Notes concerning Preparations for the Expedition against Portsmouth
[ca. 3 March 1781]
The Commissary undertakes with confidence that the number of rations required shall be in readiness at Wmsburg. and Suffolk by the time required. Capt. Irish is about the mortars. Capt. Bohannan with four carpenters are engaged in making cannon carriages: we are setting Capt. Roane with some others about others of the cannon. The Smith thinks his part will be in readiness by the 7th. inst. Vessels we are assured will be1 ready to transport the whole when prepared.
The assembly shall be instantly applied to for authority to impress vessels.
The orders for the 1100 militia went out on the evening of the 1st. inst. to the counties of Pr. George 125, Sussex 175, Southampton 219, I. of Wight 150, Nansemond 161, Surry 95, Charles City 71, New Kent 104, to be at Genl. Muhlenberg’s camp by the 5th. or at furthest the 6th. inst.
The transportation of the shells from Newcastle is in the hands of the Continental Q. M.
Militia are ordered from James City, Wmsburg, York, Warwick and Elizabeth city to guard the neck with the arms from Gloucester.
Cartouch boxes are in Capt. Irishe’s possession.
MS (NHi); entirely in TJ’s hand, except for last line. Endorsed: “Preparations by Government.”
This undated memorandum was prepared after the evening of 1 Mch. when the orders for militia were sent out and not later than 3 Mch. when TJ requested the Assembly to grant authority to impress vessels (see below); it was probably written early on 3 Mch. Its presence in the Steuben Papers and its endorsement indicate that it was sent or handed to Steuben. TJ received Washington’s and Lafayette’s letters of 21 Feb. outlining the proposed expedition against Portsmouth on 28 Feb. (see TJ to Lafayette, 2 Mch. 1781). On 2 Mch. George Muter wrote to Capt. Roane “requesting him to take charge of the mounting some Cannon” (War Office Journal, Vi); on the same day he wrote James Anderson, “The carriages now in hand are immediately wanted, and I expect will be ready for some of the Iron work (perhaps) to-day. ’Tis necessary the Iron work should be got ready for them as quickly as possible, and his Excellency proposes to go himself to procure forges in town (if yours is not sufficient) and to impress them, if ’tis absolutely necessary to do so” (same); Muter also wrote on the same day to the state commissary of military stores that “Capn. Irish’s Clerk informed me last evening that he had part of the Cartouch boxes, and perhaps might be able to supply the whole” (same).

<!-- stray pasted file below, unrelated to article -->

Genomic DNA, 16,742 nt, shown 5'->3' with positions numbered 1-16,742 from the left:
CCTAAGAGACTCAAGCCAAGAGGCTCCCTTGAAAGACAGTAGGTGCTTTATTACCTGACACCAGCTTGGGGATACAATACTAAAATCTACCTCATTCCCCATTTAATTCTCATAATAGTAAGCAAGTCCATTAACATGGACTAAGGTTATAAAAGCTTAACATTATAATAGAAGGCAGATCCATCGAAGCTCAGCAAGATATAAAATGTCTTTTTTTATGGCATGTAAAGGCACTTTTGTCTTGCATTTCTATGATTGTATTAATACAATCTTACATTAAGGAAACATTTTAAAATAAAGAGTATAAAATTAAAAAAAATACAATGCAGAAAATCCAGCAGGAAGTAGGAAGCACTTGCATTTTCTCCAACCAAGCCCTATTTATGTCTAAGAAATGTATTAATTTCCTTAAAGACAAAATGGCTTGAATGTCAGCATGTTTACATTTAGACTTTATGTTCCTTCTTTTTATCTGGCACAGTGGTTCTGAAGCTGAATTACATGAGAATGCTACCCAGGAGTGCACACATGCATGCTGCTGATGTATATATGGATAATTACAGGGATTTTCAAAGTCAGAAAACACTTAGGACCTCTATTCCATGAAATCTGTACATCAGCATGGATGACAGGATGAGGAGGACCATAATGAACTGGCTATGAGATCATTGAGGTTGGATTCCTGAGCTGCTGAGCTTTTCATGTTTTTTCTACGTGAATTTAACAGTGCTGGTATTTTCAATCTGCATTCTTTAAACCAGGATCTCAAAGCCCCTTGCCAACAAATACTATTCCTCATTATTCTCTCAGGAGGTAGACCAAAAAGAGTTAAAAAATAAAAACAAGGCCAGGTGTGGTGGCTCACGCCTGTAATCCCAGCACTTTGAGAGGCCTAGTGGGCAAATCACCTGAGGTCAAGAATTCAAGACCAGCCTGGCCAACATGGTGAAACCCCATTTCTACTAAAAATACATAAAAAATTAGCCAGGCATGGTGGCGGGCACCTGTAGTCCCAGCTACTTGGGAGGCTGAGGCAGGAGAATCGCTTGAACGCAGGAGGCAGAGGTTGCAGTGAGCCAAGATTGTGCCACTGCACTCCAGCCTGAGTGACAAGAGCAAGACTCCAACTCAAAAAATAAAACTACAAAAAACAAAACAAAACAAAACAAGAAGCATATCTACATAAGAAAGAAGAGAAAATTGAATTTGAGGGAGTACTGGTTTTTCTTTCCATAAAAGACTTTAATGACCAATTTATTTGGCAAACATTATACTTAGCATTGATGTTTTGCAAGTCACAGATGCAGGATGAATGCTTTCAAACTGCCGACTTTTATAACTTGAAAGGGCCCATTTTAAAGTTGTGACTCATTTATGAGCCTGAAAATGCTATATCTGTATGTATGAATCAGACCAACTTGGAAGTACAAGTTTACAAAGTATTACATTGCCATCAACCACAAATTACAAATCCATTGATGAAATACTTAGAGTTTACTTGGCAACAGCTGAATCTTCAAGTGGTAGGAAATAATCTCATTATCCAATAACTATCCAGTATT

1. Instead of the phrase “Vessels … will be,” the sentence originally read: “A vessel is lying here ready” &c.